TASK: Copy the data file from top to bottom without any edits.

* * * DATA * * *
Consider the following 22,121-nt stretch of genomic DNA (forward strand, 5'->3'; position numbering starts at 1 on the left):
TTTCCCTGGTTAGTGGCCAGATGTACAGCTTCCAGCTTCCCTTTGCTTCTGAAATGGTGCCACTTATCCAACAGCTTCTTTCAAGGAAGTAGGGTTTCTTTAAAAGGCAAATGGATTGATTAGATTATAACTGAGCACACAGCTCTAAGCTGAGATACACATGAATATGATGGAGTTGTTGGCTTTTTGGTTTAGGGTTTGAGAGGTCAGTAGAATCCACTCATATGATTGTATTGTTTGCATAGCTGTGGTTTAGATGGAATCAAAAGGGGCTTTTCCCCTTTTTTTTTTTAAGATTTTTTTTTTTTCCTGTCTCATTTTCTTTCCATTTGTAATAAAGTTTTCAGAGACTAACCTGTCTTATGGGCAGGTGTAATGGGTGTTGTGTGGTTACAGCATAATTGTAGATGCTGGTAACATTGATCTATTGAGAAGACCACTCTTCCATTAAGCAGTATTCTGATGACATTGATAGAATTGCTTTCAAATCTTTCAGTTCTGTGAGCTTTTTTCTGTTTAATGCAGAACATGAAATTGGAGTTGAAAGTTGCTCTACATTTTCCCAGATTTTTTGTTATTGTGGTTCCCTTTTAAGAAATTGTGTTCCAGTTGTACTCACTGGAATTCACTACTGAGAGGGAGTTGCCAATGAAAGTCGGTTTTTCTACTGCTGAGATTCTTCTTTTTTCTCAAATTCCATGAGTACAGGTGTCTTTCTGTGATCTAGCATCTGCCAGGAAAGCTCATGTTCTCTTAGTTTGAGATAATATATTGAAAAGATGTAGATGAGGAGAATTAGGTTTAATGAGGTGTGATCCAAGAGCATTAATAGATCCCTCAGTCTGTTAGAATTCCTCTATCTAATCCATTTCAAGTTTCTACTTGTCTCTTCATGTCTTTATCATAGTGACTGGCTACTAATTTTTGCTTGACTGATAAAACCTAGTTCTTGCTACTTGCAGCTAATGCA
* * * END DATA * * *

Consider the following 22,121-nt stretch of genomic DNA (forward strand, 5'->3'; position numbering starts at 1 on the left):
TTTCCCTGGTTAGTGGCCAGATGTACAGCTTCCAGCTTCCCTTTGCTTCTGAAATGGTGCCACTTATCCAACAGCTTCTTTCAAGGAAGTAGGGTTTCTTTAAAAGGCAAATGGATTGATTAGATTATAACTGAGCACACAGCTCTAAGCTGAGATACACATGAATATGATGGAGTTGTTGGCTTTTTGGTTTAGGGTTTGAGAGGTCAGTAGAATCCACTCATATGATTGTATTGTTTGCATAGCTGTGGTTTAGATGGAATCAAAAGGGGCTTTTCCCCTTTTTTTTTTTAAGATTTTTTTTTTTTCCTGTCTCATTTTCTTTCCATTTGTAATAAAGTTTTCAGAGACTAACCTGTCTTATGGGCAGGTGTAATGGGTGTTGTGTGGTTACAGCATAATTGTAGATGCTGGTAACATTGATCTATTGAGAAGACCACTCTTCCATTAAGCAGTATTCTGATGACATTGATAGAATTGCTTTCAAATCTTTCAGTTCTGTGAGCTTTTTTCTGTTTAATGCAGAACATGAAATTGGAGTTGAAAGTTGCTCTACATTTTCCCAGATTTTTTGTTATTGTGGTTCCCTTTTAAGAAATTGTGTTCCAGTTGTACTCACTGGAATTCACTACTGAGAGGGAGTTGCCAATGAAAGTCGGTTTTTCTACTGCTGAGATTCTTCTTTTTTCTCAAATTCCATGAGTACAGGTGTCTTTCTGTGATCTAGCATCTGCCAGGAAAGCTCATGTTCTCTTAGTTTGAGATAATATATTGAAAAGATGTAGATGAGGAGAATTAGGTTTAATGAGGTGTGATCCAAGAGCATTAATAGATCCCTCAGTCTGTTAGAATTCCTCTATCTAATCCATTTCAAGTTTCTACTTGTCTCTTCATGTCTTTATCATAGTGACTGGCTACTAATTTTTGCTTGACTGATAAAACCTAGTTCTTGCTACTTGCAGCTAATGCA